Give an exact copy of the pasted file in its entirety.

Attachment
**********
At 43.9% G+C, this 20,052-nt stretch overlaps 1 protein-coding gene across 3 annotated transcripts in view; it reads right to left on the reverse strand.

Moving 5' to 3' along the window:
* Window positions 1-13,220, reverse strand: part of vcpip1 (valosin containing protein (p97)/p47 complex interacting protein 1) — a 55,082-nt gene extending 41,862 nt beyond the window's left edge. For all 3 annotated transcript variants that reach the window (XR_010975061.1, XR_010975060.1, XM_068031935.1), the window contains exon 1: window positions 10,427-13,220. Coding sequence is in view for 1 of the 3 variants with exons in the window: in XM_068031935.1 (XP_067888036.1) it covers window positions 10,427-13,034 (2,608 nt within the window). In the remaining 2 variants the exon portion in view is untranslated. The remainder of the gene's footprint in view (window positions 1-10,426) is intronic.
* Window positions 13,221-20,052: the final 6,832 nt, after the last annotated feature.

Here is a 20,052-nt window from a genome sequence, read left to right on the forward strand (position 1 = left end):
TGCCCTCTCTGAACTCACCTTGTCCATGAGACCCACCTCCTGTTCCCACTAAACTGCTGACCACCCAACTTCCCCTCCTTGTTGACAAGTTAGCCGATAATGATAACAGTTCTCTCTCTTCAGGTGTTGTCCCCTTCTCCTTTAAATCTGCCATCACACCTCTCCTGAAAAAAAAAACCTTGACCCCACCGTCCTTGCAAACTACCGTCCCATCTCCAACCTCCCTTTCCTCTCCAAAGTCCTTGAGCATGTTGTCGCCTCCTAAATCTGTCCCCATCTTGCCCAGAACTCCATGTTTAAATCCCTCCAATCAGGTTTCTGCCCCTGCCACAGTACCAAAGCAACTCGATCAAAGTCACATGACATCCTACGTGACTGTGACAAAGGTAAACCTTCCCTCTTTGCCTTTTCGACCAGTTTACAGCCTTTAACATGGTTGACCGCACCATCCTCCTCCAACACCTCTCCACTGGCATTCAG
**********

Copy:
At 43.9% G+C, this 20,052-nt stretch overlaps 1 protein-coding gene across 3 annotated transcripts in view; it reads right to left on the reverse strand.

Moving 5' to 3' along the window:
* Window positions 1-13,220, reverse strand: part of vcpip1 (valosin containing protein (p97)/p47 complex interacting protein 1) — a 55,082-nt gene extending 41,862 nt beyond the window's left edge. For all 3 annotated transcript variants that reach the window (XR_010975061.1, XR_010975060.1, XM_068031935.1), the window contains exon 1: window positions 10,427-13,220. Coding sequence is in view for 1 of the 3 variants with exons in the window: in XM_068031935.1 (XP_067888036.1) it covers window positions 10,427-13,034 (2,608 nt within the window). In the remaining 2 variants the exon portion in view is untranslated. The remainder of the gene's footprint in view (window positions 1-10,426) is intronic.
* Window positions 13,221-20,052: the final 6,832 nt, after the last annotated feature.

Here is a 20,052-nt window from a genome sequence, read left to right on the forward strand (position 1 = left end):
TGCCCTCTCTGAACTCACCTTGTCCATGAGACCCACCTCCTGTTCCCACTAAACTGCTGACCACCCAACTTCCCCTCCTTGTTGACAAGTTAGCCGATAATGATAACAGTTCTCTCTCTTCAGGTGTTGTCCCCTTCTCCTTTAAATCTGCCATCACACCTCTCCTGAAAAAAAAAACCTTGACCCCACCGTCCTTGCAAACTACCGTCCCATCTCCAACCTCCCTTTCCTCTCCAAAGTCCTTGAGCATGTTGTCGCCTCCTAAATCTGTCCCCATCTTGCCCAGAACTCCATGTTTAAATCCCTCCAATCAGGTTTCTGCCCCTGCCACAGTACCAAAGCAACTCGATCAAAGTCACATGACATCCTACGTGACTGTGACAAAGGTAAACCTTCCCTCTTTGCCTTTTCGACCAGTTTACAGCCTTTAACATGGTTGACCGCACCATCCTCCTCCAACACCTCTCCACTGGCATTCAG